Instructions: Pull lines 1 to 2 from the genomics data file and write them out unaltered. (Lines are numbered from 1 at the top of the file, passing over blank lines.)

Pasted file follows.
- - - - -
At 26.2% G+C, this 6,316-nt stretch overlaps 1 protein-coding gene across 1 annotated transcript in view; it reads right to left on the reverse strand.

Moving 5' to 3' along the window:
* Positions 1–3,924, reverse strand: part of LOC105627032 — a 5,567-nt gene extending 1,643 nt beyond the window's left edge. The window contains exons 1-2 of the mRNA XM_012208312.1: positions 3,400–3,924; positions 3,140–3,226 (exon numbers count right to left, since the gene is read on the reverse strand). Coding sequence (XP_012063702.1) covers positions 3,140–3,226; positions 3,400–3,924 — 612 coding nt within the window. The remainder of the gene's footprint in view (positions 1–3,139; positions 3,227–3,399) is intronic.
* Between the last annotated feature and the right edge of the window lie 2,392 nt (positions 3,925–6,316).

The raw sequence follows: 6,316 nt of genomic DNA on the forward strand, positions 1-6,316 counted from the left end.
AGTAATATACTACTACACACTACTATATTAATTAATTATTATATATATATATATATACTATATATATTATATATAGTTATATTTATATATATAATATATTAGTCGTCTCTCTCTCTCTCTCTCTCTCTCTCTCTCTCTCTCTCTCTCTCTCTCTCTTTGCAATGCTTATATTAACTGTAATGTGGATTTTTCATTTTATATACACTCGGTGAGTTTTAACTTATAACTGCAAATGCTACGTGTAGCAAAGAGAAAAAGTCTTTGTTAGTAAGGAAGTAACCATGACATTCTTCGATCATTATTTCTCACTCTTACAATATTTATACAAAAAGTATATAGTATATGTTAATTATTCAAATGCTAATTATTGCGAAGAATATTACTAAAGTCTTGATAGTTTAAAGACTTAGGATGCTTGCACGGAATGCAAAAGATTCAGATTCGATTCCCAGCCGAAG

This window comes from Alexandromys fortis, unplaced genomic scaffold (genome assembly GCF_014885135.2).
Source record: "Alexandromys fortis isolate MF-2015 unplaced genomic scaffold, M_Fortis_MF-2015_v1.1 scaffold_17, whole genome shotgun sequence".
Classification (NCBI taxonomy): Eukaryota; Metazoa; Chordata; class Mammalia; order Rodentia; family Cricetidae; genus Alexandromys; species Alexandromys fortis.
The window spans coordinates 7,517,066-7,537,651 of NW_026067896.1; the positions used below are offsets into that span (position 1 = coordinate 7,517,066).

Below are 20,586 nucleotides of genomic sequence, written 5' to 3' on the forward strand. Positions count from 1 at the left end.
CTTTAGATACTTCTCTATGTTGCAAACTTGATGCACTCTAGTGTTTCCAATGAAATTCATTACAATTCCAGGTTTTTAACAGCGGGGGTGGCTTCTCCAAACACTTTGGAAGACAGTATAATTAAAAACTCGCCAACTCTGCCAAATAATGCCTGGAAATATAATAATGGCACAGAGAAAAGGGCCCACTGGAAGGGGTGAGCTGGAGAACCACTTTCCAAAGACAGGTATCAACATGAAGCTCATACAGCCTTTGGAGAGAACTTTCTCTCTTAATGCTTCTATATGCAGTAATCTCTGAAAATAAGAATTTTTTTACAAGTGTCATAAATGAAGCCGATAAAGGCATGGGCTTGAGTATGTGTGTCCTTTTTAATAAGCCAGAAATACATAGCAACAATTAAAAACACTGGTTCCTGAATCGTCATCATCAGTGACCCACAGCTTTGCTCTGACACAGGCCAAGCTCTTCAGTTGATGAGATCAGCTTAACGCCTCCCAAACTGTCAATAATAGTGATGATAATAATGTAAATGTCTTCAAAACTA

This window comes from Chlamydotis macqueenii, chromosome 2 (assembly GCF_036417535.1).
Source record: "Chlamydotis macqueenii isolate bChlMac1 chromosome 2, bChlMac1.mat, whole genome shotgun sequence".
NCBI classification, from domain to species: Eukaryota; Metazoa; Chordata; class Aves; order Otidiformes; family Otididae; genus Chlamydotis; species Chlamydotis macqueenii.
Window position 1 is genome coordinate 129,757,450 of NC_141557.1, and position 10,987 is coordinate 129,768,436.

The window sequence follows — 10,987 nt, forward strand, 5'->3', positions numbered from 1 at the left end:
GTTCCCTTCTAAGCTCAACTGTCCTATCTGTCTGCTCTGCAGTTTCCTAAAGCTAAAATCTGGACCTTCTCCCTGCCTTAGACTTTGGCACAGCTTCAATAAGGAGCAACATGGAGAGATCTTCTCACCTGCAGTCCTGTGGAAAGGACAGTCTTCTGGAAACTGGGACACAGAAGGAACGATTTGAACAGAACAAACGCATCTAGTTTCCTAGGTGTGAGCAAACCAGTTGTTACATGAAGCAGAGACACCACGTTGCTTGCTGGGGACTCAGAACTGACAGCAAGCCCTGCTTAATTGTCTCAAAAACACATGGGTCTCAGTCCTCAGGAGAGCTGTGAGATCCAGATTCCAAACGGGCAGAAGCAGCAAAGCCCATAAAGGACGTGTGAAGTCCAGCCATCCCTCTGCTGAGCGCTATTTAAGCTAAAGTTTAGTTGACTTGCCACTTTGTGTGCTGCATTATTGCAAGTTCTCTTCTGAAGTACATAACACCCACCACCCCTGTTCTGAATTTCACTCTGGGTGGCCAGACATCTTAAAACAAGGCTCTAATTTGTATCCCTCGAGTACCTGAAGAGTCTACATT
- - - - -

At 26.2% G+C, this 6,316-nt stretch overlaps 1 protein-coding gene across 1 annotated transcript in view; it reads right to left on the reverse strand.

Moving 5' to 3' along the window: